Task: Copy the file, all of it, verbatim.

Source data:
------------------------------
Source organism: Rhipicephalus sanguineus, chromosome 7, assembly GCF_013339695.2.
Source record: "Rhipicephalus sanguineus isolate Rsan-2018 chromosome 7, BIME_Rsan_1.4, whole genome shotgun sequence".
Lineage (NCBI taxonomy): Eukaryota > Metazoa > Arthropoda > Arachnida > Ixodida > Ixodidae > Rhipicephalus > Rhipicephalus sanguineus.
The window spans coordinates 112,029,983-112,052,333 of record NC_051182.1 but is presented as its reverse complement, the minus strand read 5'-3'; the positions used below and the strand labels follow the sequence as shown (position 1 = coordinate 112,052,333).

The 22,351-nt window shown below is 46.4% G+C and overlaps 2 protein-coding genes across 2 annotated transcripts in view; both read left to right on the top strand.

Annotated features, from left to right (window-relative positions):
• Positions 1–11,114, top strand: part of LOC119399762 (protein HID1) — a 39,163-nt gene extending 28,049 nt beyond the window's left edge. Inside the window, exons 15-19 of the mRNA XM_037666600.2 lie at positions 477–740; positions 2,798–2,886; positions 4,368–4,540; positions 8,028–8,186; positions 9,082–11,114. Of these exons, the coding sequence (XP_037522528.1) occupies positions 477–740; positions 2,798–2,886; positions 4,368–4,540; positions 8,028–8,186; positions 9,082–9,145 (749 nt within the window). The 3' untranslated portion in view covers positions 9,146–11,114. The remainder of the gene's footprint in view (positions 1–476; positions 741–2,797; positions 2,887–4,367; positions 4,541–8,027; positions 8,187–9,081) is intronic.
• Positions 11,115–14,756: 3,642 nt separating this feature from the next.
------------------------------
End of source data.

Source organism: Rhipicephalus sanguineus, chromosome 7, assembly GCF_013339695.2.
Source record: "Rhipicephalus sanguineus isolate Rsan-2018 chromosome 7, BIME_Rsan_1.4, whole genome shotgun sequence".
Lineage (NCBI taxonomy): Eukaryota > Metazoa > Arthropoda > Arachnida > Ixodida > Ixodidae > Rhipicephalus > Rhipicephalus sanguineus.
The window spans coordinates 112,029,983-112,052,333 of record NC_051182.1 but is presented as its reverse complement, the minus strand read 5'-3'; the positions used below and the strand labels follow the sequence as shown (position 1 = coordinate 112,052,333).

The 22,351-nt window shown below is 46.4% G+C and overlaps 2 protein-coding genes across 2 annotated transcripts in view; both read left to right on the top strand.

Annotated features, from left to right (window-relative positions):
• Positions 1–11,114, top strand: part of LOC119399762 (protein HID1) — a 39,163-nt gene extending 28,049 nt beyond the window's left edge. Inside the window, exons 15-19 of the mRNA XM_037666600.2 lie at positions 477–740; positions 2,798–2,886; positions 4,368–4,540; positions 8,028–8,186; positions 9,082–11,114. Of these exons, the coding sequence (XP_037522528.1) occupies positions 477–740; positions 2,798–2,886; positions 4,368–4,540; positions 8,028–8,186; positions 9,082–9,145 (749 nt within the window). The 3' untranslated portion in view covers positions 9,146–11,114. The remainder of the gene's footprint in view (positions 1–476; positions 741–2,797; positions 2,887–4,367; positions 4,541–8,027; positions 8,187–9,081) is intronic.
• Positions 11,115–14,756: 3,642 nt separating this feature from the next.